TWO GREAT MOTHERS OF THE MAHABARATA
Rukmini & Draupadi
What makes a woman a great mother? Many women have children, but that by itself does not necessarily make a woman a great mother. Some women never have children. All of us mother in various ways. We birth great service to the community, great ideas, great reforms, great careers, and do the right thing by living their life purposes. Some of us are homemakers. Some are leaders of nations. These great women often break stereotypes and do not do what is expected of them. They have the courage to say "no" to their relatives and friends in order to follow their life purposes, abilities, dreams and spiritual values. These inner aspects are allowed to shine.
One of my favorite mothers of the Mahabarata is Queen Rukmini. I just loved it when I first saw her in the Indian movie. She really lived the concept that woman has the right to choose her own husband. She did not accept the demands of her family that she marry Prince Shishupala for political reasons. Her brother, Rukmi, feared Emperor Jarasandra. Shishupala was a vassal of the emperor and an ally of Rukmi. Rukmini loved Lord Krishna and asked him to marry her. She wrote him a letter and explained the plans of her relatives and the situation which was brewing which confronted her. Krishna upheld her right to choose her own husband. He met her at the temple and she jumped into his chariot. He defeated her brother with the help of his brother, Balarama. She married Krishna at Dwarka. As Krishna said, "A woman has a right to choose her own husband!" She did have many children by Lord Krishna but her initial brave act was the thing which made her a truly great mother. I love this concept of women choosing their own husbands and marrying for love first. She did not settle for second best. She knew who she loved and acted on her right to do so. She is a great inspiration to me. She is a great mother because she did what was right not what was expected.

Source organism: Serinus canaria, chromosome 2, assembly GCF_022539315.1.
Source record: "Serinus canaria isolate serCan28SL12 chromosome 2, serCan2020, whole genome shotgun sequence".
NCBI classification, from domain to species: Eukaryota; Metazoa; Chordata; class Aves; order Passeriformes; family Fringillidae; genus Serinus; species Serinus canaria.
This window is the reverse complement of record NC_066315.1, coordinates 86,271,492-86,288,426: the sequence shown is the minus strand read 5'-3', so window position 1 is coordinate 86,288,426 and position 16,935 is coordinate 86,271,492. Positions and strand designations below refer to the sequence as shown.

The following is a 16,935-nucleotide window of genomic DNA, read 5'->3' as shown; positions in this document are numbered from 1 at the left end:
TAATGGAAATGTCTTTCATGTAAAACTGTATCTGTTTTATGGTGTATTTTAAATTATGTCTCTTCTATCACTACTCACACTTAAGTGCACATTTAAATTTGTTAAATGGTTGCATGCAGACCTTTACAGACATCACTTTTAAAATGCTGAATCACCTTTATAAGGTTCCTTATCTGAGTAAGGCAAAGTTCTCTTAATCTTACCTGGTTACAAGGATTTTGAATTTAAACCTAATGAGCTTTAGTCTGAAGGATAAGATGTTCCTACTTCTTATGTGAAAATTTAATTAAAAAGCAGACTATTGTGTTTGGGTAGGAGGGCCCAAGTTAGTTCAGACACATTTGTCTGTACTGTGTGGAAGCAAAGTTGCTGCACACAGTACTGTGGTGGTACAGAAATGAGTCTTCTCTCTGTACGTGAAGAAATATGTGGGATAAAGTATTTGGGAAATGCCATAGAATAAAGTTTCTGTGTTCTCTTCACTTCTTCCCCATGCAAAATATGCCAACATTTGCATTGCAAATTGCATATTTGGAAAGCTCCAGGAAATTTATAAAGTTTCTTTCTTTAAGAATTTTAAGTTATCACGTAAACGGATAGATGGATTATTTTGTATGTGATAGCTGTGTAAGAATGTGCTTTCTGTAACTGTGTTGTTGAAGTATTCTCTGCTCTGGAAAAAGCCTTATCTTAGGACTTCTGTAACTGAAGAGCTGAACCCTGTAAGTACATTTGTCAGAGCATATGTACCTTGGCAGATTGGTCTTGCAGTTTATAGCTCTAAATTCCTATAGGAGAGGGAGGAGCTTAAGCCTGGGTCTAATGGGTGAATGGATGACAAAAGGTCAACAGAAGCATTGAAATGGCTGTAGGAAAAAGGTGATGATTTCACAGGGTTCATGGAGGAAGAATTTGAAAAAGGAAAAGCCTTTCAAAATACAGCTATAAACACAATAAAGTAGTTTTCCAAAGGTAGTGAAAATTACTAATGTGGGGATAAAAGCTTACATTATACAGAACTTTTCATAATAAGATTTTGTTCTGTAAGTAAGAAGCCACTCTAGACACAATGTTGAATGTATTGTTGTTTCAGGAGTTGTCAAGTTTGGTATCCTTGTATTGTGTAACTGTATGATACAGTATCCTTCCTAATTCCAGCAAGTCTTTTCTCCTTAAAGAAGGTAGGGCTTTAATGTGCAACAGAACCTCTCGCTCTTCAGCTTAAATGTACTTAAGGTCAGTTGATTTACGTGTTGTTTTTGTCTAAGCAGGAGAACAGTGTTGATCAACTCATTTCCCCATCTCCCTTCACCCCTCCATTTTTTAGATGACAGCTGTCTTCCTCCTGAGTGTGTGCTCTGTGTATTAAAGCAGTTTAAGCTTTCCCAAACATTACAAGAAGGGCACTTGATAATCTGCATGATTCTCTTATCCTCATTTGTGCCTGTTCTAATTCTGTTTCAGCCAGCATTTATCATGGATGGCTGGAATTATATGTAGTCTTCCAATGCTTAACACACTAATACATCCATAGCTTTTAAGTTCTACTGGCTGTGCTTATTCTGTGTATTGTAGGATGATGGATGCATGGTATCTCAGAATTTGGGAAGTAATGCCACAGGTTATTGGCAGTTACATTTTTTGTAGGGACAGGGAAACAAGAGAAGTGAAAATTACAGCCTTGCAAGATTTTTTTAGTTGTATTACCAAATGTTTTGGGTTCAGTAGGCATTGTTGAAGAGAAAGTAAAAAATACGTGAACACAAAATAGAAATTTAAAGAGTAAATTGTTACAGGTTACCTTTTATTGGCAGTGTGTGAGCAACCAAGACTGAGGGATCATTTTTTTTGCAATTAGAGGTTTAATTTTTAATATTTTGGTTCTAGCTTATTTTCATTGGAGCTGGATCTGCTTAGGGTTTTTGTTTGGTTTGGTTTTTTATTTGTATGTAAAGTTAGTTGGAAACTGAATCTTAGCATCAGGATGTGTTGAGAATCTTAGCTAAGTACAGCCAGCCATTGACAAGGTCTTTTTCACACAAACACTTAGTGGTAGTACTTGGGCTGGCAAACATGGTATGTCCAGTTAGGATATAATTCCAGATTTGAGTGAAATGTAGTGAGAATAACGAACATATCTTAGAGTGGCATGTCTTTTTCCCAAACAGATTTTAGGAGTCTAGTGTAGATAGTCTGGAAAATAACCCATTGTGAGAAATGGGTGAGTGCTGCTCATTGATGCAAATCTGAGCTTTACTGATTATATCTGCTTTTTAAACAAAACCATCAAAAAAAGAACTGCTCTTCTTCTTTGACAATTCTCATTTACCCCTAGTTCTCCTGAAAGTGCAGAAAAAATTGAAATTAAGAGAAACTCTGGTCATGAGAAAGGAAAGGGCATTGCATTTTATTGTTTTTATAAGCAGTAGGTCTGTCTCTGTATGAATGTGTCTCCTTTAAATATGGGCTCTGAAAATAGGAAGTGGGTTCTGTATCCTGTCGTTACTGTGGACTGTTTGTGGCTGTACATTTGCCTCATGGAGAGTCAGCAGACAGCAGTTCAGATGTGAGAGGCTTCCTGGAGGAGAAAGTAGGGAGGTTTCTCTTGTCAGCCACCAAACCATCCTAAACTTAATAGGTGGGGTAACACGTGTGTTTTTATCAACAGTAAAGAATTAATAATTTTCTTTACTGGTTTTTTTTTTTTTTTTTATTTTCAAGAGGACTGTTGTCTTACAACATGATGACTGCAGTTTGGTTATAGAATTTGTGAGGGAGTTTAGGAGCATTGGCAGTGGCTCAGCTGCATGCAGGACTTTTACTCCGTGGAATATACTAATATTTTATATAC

Another great mother of the Mahabarata, Draupadi, is the wife of the five Pandavas brothers--Arjuna, Yudhistra, Bheema, Nakul and Sahadev. She had five sons, one from each of her five husbands. Many people are familiar with the story of Yudhistra playing dice and chatteling off Draupadi like a piece of property. Duryodhan orders his son, Dusshasana, to drag her by her hair to the court and disrobe her in front of everyone. No one comes to her defense at first--neither The Elders nor her five husbands. She wastes no time telling the Elders off for their actions, demanding they step in and do justice. She distracts every one with a social ritual to buy time. Very smart woman. In her mind she calls for Krishna her only true beloved friend or Sakha. He is the only one who provides justice to her time and time again. He does not take the side of the five brothers. He tells Yudhistra, "Your wife is not a piece of property, not a piece of chattel. She is your life's companion." She stands up for herself despite the actions of others. This makes her a truly great mother who spoke the truth even when it was hard for others to take it. Krishna and Drapaudi are great role models because they speak the truth that people need to hear.
Both men and women need to speak up in these kind of situations and not tolerate this kind of behavior. I worked in a women's shelter and saw all too often the real-life reality of how women can be treated by their husbands and boyfriends. Many of these men believed they could do anything they wanted with these women. It started with psychological abuse and then got progressively more violent. Sadly, this was often learned behavior from their families of origin. I have always admired how each of these great individuals spoke their truth in these situations. Great mothers speak the truth like Drapaudi and Rukmini and do not do what is expected of them.
All great social change is based on truth being greater than tradition or what is expedient or expected. Gandhi spoke of this idea and called it truth force. This means you live the truth, not just talk about it. Many of these ideas came from the Gita, which is part of the Mahabarata. Being a great mother takes courage. These fore mothers were brave and great souls who paved the way for the upliftment of women even to this very day. We often hear about fore fathers, but we often do not honor fore mothers for their greatness and courage. Often at Yagnas we ask men to be MCs and take leadership roles, but we do not ask equally capable, articulate women as often to do these tasks. It is time we truly honor mothers in an equal way for their great abilities. Go, Mothers, Go! Happy Mother's Day!
JAI SHRI MOTHERS!
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